I'm seriously concerned that you are slurring the distinction between unproven alternative medicine usage and proven mainstream medical usage. If it's proven, it's not alternative medicine, so proven usages shouldn't be labelled "alternative". (See the alternative medicine article.) Both exist and you're not making that clear. There are still plenty of false claims being made out there for miraculous cure-all effects of magnets that are weak and/or have no proven effect. That content should remain in the article.

Another concern is that it appears that you are using too much primary research, which isn't usually proper here. It's always easy to build what seems like a strong case for the worst nonsense using only primary, peer reviewed research, and that's why we avoid depending on it. First results aren't always reliable, reproducible, or lasting. We should be depending more on reviews and meta-analyses. (See our WP:MEDRS guideline.)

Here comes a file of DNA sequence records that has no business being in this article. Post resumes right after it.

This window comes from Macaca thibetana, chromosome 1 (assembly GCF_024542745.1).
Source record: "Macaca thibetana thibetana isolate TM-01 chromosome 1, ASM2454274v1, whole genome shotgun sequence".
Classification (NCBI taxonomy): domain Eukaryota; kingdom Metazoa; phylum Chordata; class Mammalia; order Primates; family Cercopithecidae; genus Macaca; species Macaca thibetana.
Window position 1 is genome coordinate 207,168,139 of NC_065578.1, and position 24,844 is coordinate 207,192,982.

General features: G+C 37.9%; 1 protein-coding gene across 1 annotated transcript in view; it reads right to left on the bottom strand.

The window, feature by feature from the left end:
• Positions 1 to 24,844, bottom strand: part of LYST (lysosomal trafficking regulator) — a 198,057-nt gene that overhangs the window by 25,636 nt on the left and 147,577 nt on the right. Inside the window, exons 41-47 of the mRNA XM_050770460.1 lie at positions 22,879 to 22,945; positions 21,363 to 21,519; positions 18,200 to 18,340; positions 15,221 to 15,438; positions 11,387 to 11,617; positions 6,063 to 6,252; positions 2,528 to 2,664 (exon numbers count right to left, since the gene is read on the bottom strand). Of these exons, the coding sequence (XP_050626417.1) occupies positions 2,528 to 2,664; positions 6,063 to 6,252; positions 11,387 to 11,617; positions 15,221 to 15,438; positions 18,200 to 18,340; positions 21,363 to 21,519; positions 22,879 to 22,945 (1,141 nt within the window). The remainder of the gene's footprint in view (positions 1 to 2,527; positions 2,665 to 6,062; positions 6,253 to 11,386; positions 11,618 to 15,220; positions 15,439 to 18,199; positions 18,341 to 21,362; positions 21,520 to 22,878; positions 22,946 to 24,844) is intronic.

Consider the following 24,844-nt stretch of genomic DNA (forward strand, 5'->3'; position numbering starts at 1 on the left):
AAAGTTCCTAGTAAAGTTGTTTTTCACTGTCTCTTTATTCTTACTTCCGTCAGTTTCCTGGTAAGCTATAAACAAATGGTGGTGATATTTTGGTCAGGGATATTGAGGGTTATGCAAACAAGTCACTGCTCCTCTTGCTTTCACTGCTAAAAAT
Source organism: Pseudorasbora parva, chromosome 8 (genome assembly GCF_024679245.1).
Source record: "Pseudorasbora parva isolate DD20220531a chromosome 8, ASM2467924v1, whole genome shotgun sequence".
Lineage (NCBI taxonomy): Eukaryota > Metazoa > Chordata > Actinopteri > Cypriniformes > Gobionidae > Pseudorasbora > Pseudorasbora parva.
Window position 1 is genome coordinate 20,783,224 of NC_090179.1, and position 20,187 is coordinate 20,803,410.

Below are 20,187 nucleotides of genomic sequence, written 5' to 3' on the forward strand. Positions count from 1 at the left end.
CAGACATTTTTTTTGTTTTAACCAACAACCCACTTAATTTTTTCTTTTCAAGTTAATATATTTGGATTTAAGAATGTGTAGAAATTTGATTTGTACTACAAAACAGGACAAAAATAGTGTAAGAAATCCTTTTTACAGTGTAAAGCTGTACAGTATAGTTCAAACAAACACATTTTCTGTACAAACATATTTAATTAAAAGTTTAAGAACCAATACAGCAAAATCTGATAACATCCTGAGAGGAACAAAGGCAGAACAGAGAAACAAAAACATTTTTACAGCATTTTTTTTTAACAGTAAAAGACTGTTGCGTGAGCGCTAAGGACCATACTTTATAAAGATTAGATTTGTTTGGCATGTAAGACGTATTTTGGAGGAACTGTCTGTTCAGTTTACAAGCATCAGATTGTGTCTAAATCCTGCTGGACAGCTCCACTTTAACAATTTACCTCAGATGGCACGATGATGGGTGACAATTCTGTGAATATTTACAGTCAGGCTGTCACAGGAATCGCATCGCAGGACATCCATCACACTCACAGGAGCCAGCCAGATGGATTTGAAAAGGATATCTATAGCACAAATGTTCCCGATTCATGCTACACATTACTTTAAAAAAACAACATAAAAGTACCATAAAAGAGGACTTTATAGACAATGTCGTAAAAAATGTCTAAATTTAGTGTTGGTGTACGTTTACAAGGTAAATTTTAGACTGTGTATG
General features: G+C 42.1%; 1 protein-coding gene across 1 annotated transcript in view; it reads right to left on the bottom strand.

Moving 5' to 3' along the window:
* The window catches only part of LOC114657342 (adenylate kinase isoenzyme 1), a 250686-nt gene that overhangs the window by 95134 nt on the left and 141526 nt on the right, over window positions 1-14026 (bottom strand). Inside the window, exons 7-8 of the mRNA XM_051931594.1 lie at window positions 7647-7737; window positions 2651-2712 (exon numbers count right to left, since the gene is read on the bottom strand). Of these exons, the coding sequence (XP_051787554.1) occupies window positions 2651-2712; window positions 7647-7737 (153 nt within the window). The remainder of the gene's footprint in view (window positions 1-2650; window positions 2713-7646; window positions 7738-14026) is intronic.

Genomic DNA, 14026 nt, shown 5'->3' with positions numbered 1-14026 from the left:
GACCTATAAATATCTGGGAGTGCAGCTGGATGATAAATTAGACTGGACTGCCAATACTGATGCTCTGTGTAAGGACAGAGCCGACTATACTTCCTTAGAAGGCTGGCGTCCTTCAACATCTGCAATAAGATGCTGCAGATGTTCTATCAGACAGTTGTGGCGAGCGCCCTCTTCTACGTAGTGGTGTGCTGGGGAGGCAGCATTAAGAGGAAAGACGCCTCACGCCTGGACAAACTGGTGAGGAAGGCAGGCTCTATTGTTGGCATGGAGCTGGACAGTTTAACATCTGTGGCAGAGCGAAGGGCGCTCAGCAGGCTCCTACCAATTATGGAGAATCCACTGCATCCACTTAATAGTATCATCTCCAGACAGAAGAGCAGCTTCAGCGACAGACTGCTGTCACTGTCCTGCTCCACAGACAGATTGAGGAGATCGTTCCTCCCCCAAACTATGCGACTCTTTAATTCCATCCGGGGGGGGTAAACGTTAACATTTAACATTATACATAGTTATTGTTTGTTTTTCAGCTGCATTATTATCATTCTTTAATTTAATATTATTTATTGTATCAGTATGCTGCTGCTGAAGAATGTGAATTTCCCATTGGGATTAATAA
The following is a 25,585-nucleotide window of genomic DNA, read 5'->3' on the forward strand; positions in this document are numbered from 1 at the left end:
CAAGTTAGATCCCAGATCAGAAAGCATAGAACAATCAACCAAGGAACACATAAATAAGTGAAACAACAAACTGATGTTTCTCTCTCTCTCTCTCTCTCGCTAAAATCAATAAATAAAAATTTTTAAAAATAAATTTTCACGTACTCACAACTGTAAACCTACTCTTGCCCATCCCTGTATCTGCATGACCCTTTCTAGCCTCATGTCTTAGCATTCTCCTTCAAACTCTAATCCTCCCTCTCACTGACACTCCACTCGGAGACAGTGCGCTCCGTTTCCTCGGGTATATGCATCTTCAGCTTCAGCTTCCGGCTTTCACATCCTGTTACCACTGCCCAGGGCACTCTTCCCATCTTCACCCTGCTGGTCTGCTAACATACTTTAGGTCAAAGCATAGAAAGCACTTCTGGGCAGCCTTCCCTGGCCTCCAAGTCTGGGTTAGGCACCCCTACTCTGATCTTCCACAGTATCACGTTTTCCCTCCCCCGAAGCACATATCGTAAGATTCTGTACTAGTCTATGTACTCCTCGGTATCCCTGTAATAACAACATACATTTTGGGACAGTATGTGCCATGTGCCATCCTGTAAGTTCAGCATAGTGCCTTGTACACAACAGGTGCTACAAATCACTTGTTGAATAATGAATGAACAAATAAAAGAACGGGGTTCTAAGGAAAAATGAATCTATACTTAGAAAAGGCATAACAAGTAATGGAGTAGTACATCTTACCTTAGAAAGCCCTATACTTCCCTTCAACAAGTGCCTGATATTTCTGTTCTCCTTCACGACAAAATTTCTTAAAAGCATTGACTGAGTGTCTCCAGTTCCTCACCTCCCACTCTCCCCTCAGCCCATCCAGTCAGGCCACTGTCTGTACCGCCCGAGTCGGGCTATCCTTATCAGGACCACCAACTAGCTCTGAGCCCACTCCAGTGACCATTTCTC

These concerns have been noted here. -- Brangifer (talk) 17:23, 3 January 2010 (UTC)

I was bold and edited the lead, now just got to adjust the body. Spades, you need to show some valid secondary reviews of these studies to show the previous consensus, that magnet therapy is pseudoscience, has been overturned. This would be something of a paradigm shift, and it has to be acknowledged in the proper literature before wikipedia can announce it. Auntie E. 18:39, 3 January 2010 (UTC)
I was even bolder ;-) because what you removed was based on OR in the body of the article, and that too needed to be removed. I reverted to the last reasonably stable consensus version by John Nevard in November.
Spades07, NOTE that I'm not saying that none of your content was good. It might have been, but you totally changed the direction of the article without any discussion. Now that discussion has been been started and you'll need to justify such changes. I suggest you discuss your thoughts here, and if you make any edits, make small ones and see what happens. If you're going to add content about proven effects of magnet therapy, then you'll need to frame it as a mainstream method, since that's what it would be. The article is small enough that it can bear dealing with both aspects of the subject. -- Brangifer (talk) 21:45, 3 January 2010 (UTC)